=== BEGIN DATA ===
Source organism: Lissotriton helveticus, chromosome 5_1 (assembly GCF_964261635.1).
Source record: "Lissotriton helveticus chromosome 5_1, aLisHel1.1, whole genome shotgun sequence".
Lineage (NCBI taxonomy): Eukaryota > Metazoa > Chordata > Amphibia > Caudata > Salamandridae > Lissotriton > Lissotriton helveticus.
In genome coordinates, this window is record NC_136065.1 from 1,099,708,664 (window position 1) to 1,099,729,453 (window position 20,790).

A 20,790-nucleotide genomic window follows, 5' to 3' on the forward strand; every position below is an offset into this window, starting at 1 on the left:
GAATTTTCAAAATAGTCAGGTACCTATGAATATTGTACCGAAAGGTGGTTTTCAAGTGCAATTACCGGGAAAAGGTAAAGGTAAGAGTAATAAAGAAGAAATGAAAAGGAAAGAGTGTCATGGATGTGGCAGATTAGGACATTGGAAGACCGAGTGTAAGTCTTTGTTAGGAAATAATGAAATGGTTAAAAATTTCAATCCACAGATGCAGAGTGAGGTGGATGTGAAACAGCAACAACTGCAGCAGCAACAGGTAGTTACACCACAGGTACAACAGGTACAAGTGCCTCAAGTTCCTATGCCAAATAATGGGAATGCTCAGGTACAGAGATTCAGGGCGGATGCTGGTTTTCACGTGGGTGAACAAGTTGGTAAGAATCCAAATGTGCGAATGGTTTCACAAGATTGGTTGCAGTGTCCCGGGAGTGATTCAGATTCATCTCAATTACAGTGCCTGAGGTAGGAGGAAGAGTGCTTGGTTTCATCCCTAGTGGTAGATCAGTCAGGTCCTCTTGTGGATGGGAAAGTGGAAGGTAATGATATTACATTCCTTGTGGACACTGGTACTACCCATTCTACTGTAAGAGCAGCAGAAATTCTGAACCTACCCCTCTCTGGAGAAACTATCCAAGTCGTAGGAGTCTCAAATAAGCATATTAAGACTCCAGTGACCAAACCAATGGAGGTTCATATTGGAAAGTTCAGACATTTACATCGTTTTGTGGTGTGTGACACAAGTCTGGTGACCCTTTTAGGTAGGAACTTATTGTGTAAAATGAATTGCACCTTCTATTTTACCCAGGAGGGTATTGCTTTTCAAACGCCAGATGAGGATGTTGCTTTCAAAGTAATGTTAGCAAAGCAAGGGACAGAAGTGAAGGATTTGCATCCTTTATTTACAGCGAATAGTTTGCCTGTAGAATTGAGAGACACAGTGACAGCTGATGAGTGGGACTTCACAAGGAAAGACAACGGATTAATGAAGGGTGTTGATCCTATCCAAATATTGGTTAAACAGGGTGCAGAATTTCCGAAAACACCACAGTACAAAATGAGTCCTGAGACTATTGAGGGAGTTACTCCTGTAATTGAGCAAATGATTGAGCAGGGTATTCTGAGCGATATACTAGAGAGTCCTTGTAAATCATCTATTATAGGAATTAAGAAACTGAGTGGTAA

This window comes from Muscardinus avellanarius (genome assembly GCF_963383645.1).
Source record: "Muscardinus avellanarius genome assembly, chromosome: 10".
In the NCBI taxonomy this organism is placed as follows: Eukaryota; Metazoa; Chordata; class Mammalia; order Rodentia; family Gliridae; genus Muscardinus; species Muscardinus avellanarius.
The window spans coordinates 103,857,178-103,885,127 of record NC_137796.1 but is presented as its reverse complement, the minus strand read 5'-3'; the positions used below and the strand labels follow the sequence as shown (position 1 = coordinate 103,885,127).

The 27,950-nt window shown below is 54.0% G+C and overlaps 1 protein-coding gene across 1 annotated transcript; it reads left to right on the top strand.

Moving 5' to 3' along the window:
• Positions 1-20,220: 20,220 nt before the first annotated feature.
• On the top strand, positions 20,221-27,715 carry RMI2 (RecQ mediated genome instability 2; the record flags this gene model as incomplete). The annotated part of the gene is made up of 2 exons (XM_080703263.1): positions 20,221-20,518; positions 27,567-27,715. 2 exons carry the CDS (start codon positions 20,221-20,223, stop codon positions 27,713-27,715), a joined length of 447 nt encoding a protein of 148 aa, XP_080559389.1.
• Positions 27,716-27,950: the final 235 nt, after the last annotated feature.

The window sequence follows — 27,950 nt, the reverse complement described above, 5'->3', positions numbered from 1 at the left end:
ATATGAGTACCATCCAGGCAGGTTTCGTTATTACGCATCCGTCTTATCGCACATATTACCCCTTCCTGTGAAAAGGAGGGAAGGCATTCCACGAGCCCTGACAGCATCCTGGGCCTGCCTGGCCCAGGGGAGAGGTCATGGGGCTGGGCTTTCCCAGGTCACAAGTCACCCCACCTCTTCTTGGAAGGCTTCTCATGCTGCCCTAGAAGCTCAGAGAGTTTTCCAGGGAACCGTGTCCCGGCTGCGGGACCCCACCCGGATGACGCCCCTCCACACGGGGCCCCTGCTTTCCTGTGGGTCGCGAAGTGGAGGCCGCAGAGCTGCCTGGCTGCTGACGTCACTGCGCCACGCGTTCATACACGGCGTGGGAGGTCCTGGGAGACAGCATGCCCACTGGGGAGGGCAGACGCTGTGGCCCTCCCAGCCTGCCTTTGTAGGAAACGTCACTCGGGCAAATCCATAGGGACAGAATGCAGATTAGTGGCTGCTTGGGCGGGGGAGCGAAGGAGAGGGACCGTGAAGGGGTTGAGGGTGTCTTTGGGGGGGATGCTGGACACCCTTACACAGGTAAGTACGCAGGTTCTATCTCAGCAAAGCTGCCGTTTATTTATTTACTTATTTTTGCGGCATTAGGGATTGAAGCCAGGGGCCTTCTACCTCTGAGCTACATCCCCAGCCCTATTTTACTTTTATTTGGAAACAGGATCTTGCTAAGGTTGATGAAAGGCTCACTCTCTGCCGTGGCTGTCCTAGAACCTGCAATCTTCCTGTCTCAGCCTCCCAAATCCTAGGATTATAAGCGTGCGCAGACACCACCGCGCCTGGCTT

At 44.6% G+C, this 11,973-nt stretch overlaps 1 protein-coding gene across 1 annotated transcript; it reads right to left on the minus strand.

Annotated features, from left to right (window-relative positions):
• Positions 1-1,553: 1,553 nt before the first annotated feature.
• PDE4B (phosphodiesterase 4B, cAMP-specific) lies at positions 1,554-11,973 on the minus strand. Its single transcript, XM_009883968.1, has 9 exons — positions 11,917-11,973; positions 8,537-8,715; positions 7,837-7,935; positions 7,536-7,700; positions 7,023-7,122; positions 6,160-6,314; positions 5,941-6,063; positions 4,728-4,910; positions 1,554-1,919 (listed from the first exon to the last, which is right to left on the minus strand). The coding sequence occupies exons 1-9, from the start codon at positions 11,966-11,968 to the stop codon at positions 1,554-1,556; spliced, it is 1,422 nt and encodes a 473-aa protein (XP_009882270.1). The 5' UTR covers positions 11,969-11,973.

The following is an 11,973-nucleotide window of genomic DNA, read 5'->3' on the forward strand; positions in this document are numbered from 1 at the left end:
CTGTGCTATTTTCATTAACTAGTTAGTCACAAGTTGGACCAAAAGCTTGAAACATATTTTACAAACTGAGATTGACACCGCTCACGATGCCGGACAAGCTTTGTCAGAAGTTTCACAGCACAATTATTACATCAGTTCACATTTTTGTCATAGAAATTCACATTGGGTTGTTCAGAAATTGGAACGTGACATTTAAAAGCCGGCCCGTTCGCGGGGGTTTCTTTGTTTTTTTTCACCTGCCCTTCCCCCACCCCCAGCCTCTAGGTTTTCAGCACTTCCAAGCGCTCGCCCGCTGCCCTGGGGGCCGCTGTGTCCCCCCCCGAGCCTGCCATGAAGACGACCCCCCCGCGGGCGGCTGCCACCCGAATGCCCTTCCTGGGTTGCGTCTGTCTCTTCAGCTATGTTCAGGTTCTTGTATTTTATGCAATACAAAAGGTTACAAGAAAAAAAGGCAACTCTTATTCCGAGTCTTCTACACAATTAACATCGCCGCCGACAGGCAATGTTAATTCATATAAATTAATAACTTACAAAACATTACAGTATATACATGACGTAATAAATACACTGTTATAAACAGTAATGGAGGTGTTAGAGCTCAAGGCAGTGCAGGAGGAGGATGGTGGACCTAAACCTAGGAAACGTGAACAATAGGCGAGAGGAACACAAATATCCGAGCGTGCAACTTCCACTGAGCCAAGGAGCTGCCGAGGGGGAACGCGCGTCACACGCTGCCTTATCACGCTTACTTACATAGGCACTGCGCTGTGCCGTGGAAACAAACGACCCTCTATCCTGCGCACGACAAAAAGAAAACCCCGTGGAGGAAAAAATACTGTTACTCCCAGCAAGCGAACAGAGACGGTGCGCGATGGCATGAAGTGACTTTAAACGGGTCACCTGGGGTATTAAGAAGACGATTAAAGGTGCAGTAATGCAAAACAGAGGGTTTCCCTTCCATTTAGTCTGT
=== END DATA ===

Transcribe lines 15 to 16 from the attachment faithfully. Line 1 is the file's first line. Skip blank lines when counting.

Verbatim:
• Positions 27,716-27,950: the final 235 nt, after the last annotated feature.

The window sequence follows — 27,950 nt, the reverse complement described above, 5'->3', positions numbered from 1 at the left end: